On Saturday, members of the Gunwalloe Surf Life Saving Club helped me clean and survey the beach at Gunwalloe Church Cove. Rather than just clean up the rubbish, each item picked up is recorded. The data is then used by the MCS as part of their litter campaigns and is useful for lobbying governments and other decision makers about the problems of beach and marine litter. Without knowing where marine litter originates, it is difficult to target the major polluters and reduce pollution at source.
Arriving at Gunwalloe on Saturday lunchtime, it was easy to believe the beach had already been cleaned, as there was very little visible rubbish. I know that the Surf Life Saving Club, the RNLI, NT volunteers and other locals regularly remove litter from the beach, so I thought we were in for an easy task.
How very wrong I was!! A closer inspection along the tideline showed all was not so clean and tidy after all.
After giving a short talk to the young members of the club about the dangers of beach rubbish to wildlife, (did you know that short sighted turtles regularly mistake floating plastic bags as their favourite food of jelly fish and their stomachs become so full of plastic that they starve to death, and that 90% of fulmars found dead around the North Sea have plastic in their stomachs?), we set to work clearing the beach of rubbish and recording our findings.
In total we picked up 1899 pieces of rubbish!!!
Of which there were:
907 pieces of discarded fishing net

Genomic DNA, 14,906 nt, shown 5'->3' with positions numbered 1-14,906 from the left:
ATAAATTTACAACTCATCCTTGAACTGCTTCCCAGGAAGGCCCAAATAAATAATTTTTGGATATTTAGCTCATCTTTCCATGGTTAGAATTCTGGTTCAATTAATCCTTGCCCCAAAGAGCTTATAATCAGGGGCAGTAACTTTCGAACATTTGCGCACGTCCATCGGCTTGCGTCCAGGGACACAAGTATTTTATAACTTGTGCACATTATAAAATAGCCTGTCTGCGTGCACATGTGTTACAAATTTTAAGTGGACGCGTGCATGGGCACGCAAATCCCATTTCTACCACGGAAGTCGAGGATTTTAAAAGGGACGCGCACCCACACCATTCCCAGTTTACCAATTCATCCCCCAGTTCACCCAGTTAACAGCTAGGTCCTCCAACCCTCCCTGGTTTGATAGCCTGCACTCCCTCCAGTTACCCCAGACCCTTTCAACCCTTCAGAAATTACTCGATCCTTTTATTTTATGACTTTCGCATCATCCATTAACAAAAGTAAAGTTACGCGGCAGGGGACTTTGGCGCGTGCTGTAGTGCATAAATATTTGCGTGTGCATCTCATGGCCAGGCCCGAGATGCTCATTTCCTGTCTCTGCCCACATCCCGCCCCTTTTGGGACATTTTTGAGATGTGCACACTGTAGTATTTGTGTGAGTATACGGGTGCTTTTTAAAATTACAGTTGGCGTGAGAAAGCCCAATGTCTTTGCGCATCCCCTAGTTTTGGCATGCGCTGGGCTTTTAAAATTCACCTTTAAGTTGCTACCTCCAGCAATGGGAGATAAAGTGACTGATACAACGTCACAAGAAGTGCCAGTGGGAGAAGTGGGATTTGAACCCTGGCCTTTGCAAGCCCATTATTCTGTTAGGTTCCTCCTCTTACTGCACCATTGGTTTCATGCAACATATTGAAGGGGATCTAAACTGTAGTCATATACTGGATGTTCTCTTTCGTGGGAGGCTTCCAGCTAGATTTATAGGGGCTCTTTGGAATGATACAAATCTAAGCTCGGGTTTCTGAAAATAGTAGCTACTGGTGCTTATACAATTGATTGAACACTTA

131 Plastic bottle lids
172 Plastic sweet/ crisp wrappers
151 unidentified pieces of plastic
35 cotton bud sticks
19 pieces of fishing line
16 balloons (with plastic strings)
10 shotgun cartridges
and a hypodermic needle!!!!
an example of the typical type of rubbish found on the beach
An extraordinary quantity of litter found on a small cornish beach, which on first impressions looked immaculate. The worrying thing is the amount which originates from the sea, with the vast majority of rubbish originating from the fishing industry. (isn't fishing the main industry which relies on a healthy marine environment?). I would love to know why there are so many short cut pieces of green fishing net, only 2-10 cm long, found on all our beaches. These look just like a sand eel to many fish and sea birds and are regularly digested. Of course, this litter could have come from far away. Plastic takes generations to break down and can travel enormous distances across the sea
a few of the GSLC members who helped me with the survey
Anyway, a BIG thankyou to the Gunwalloe Surf Life Saving Club, especially the younger members, who so enthusiastically helped with the survey. The beach really is immaculate now thanks to them. (until the next westerley gale dumps a load more rubbish!)